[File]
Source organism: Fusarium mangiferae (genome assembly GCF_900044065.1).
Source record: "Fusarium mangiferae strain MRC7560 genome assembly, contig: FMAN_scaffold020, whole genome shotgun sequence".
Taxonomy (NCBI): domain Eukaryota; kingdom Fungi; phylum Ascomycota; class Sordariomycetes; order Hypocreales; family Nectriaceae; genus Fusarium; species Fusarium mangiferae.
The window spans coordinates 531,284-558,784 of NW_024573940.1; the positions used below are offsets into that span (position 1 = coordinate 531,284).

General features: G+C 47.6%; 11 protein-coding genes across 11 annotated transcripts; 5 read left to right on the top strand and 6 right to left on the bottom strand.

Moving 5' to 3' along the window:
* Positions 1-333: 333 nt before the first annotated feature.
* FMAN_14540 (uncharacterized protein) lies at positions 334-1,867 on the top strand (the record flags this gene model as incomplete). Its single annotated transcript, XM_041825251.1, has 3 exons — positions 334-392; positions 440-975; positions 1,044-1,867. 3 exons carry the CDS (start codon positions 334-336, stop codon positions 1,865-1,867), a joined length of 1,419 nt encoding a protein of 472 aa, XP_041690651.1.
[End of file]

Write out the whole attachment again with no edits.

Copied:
Source organism: Fusarium mangiferae (genome assembly GCF_900044065.1).
Source record: "Fusarium mangiferae strain MRC7560 genome assembly, contig: FMAN_scaffold020, whole genome shotgun sequence".
Taxonomy (NCBI): domain Eukaryota; kingdom Fungi; phylum Ascomycota; class Sordariomycetes; order Hypocreales; family Nectriaceae; genus Fusarium; species Fusarium mangiferae.
The window spans coordinates 531,284-558,784 of NW_024573940.1; the positions used below are offsets into that span (position 1 = coordinate 531,284).

General features: G+C 47.6%; 11 protein-coding genes across 11 annotated transcripts; 5 read left to right on the top strand and 6 right to left on the bottom strand.

Moving 5' to 3' along the window:
* Positions 1-333: 333 nt before the first annotated feature.
* FMAN_14540 (uncharacterized protein) lies at positions 334-1,867 on the top strand (the record flags this gene model as incomplete). Its single annotated transcript, XM_041825251.1, has 3 exons — positions 334-392; positions 440-975; positions 1,044-1,867. 3 exons carry the CDS (start codon positions 334-336, stop codon positions 1,865-1,867), a joined length of 1,419 nt encoding a protein of 472 aa, XP_041690651.1.